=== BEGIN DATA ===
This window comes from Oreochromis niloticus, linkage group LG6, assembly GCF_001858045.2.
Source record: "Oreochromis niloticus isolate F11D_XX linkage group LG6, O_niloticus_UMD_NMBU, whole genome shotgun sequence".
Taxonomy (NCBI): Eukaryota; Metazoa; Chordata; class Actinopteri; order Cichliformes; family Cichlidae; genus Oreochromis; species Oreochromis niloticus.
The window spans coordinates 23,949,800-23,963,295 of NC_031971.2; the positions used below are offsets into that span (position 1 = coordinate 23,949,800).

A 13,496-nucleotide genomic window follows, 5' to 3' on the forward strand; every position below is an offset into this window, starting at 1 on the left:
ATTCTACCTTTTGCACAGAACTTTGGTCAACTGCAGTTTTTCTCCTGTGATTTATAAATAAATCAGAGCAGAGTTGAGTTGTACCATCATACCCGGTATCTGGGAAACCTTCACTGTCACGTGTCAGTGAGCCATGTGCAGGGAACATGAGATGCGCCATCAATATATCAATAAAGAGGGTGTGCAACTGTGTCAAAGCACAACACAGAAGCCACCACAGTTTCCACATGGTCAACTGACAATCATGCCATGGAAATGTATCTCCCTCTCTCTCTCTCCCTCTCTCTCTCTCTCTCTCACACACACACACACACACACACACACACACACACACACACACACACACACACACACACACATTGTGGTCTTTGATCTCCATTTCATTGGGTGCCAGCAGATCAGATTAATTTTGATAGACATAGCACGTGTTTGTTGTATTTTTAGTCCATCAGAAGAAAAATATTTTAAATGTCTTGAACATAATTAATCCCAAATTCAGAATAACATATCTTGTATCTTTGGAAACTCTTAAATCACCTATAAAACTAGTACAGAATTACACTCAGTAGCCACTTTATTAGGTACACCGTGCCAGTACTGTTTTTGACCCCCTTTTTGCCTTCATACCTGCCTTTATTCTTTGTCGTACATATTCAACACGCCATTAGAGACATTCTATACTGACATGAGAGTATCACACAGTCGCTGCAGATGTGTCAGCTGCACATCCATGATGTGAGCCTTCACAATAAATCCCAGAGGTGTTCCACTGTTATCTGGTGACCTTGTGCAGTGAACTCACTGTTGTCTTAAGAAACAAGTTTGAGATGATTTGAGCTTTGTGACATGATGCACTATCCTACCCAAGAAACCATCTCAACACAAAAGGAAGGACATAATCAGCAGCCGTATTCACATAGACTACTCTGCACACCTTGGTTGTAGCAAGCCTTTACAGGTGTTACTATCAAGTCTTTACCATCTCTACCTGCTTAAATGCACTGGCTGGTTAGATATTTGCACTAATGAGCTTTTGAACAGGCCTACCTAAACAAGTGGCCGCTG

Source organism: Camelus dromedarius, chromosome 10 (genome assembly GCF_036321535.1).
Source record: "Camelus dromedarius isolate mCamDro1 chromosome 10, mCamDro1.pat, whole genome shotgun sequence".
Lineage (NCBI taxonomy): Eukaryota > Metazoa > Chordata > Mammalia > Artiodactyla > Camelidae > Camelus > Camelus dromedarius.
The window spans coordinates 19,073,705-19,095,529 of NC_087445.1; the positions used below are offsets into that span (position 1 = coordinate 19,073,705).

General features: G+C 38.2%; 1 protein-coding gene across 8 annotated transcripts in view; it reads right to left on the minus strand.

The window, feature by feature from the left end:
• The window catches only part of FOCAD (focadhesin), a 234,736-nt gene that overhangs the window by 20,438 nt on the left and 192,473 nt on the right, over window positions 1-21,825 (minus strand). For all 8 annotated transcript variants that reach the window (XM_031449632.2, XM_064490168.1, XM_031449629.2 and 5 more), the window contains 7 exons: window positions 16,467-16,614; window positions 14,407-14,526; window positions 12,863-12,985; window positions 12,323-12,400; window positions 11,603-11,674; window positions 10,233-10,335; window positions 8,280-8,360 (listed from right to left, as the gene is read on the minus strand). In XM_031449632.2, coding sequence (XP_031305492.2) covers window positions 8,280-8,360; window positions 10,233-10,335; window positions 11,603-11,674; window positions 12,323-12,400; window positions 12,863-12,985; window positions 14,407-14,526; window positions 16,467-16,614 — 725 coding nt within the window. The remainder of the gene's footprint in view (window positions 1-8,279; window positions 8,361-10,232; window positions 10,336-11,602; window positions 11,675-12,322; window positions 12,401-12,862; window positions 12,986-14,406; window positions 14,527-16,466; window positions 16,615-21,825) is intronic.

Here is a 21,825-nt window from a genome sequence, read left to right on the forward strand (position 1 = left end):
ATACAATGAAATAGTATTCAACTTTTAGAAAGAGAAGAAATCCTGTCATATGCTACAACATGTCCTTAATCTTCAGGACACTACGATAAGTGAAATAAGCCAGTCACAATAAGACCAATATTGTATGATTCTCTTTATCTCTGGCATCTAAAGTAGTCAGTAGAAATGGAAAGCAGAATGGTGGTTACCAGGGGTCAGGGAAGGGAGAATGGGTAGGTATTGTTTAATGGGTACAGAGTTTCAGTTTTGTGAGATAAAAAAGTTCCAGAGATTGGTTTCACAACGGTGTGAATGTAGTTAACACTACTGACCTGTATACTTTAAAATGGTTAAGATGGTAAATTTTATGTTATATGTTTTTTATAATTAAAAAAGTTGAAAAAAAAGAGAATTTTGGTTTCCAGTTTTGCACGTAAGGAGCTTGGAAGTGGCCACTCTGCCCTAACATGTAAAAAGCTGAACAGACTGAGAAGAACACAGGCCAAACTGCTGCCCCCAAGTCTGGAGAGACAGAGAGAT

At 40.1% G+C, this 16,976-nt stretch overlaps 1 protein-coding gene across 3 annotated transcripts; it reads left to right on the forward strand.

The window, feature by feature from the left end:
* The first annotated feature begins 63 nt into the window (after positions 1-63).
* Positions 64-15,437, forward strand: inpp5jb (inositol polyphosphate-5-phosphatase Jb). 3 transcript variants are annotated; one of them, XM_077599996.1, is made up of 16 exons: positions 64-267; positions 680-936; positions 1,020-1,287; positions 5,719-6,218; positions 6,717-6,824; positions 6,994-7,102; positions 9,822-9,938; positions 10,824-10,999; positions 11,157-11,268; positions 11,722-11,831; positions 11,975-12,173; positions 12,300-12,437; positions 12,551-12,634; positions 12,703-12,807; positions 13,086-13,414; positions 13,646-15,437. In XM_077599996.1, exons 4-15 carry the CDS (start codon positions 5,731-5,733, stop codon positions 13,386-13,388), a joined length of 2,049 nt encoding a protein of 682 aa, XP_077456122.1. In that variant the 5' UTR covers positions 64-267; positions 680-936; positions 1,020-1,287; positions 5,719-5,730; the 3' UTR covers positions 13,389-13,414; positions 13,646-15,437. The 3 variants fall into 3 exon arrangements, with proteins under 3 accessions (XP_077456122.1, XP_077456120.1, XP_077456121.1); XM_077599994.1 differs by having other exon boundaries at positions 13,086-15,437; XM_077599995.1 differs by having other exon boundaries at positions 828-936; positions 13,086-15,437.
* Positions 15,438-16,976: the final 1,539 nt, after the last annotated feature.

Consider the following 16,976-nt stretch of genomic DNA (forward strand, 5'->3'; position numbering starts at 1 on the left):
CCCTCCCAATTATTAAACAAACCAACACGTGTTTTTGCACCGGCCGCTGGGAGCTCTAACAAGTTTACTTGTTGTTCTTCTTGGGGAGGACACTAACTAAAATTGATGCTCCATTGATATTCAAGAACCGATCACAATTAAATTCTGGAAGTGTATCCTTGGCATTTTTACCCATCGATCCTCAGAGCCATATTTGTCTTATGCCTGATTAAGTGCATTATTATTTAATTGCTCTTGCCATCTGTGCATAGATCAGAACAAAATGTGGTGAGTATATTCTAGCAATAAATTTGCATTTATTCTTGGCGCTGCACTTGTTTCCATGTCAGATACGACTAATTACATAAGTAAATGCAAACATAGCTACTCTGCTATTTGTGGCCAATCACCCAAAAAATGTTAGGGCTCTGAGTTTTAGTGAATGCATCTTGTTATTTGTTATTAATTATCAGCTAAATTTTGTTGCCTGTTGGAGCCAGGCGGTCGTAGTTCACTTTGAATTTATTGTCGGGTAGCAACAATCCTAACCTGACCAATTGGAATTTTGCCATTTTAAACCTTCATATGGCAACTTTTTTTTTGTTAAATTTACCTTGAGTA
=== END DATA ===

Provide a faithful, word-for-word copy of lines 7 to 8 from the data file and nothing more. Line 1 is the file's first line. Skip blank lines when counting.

Source organism: Camelus dromedarius, chromosome 10 (genome assembly GCF_036321535.1).
Source record: "Camelus dromedarius isolate mCamDro1 chromosome 10, mCamDro1.pat, whole genome shotgun sequence".